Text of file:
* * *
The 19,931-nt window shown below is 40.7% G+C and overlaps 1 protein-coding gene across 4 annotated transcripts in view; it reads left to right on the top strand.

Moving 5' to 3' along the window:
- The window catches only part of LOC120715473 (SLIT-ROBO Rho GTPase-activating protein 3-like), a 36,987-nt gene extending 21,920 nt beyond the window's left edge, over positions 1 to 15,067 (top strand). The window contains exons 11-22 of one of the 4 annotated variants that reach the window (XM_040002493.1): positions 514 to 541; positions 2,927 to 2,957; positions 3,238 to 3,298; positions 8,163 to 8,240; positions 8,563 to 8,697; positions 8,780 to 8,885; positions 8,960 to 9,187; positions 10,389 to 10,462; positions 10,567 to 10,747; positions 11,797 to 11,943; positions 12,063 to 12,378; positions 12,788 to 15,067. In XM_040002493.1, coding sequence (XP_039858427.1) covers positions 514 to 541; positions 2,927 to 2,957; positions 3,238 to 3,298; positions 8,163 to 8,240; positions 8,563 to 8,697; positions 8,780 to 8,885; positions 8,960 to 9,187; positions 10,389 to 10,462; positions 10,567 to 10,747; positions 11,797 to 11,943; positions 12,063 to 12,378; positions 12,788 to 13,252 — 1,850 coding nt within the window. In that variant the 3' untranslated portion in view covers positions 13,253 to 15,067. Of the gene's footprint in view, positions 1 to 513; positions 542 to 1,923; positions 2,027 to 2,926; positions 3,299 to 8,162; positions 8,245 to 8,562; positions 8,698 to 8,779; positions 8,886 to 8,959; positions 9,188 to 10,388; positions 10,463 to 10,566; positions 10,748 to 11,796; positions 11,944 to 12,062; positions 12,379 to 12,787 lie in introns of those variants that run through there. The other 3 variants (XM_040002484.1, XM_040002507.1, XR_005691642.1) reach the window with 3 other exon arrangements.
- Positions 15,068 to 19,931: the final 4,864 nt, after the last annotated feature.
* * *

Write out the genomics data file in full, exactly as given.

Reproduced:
The 19,931-nt window shown below is 40.7% G+C and overlaps 1 protein-coding gene across 4 annotated transcripts in view; it reads left to right on the top strand.

Moving 5' to 3' along the window:
- The window catches only part of LOC120715473 (SLIT-ROBO Rho GTPase-activating protein 3-like), a 36,987-nt gene extending 21,920 nt beyond the window's left edge, over positions 1 to 15,067 (top strand). The window contains exons 11-22 of one of the 4 annotated variants that reach the window (XM_040002493.1): positions 514 to 541; positions 2,927 to 2,957; positions 3,238 to 3,298; positions 8,163 to 8,240; positions 8,563 to 8,697; positions 8,780 to 8,885; positions 8,960 to 9,187; positions 10,389 to 10,462; positions 10,567 to 10,747; positions 11,797 to 11,943; positions 12,063 to 12,378; positions 12,788 to 15,067. In XM_040002493.1, coding sequence (XP_039858427.1) covers positions 514 to 541; positions 2,927 to 2,957; positions 3,238 to 3,298; positions 8,163 to 8,240; positions 8,563 to 8,697; positions 8,780 to 8,885; positions 8,960 to 9,187; positions 10,389 to 10,462; positions 10,567 to 10,747; positions 11,797 to 11,943; positions 12,063 to 12,378; positions 12,788 to 13,252 — 1,850 coding nt within the window. In that variant the 3' untranslated portion in view covers positions 13,253 to 15,067. Of the gene's footprint in view, positions 1 to 513; positions 542 to 1,923; positions 2,027 to 2,926; positions 3,299 to 8,162; positions 8,245 to 8,562; positions 8,698 to 8,779; positions 8,886 to 8,959; positions 9,188 to 10,388; positions 10,463 to 10,566; positions 10,748 to 11,796; positions 11,944 to 12,062; positions 12,379 to 12,787 lie in introns of those variants that run through there. The other 3 variants (XM_040002484.1, XM_040002507.1, XR_005691642.1) reach the window with 3 other exon arrangements.
- Positions 15,068 to 19,931: the final 4,864 nt, after the last annotated feature.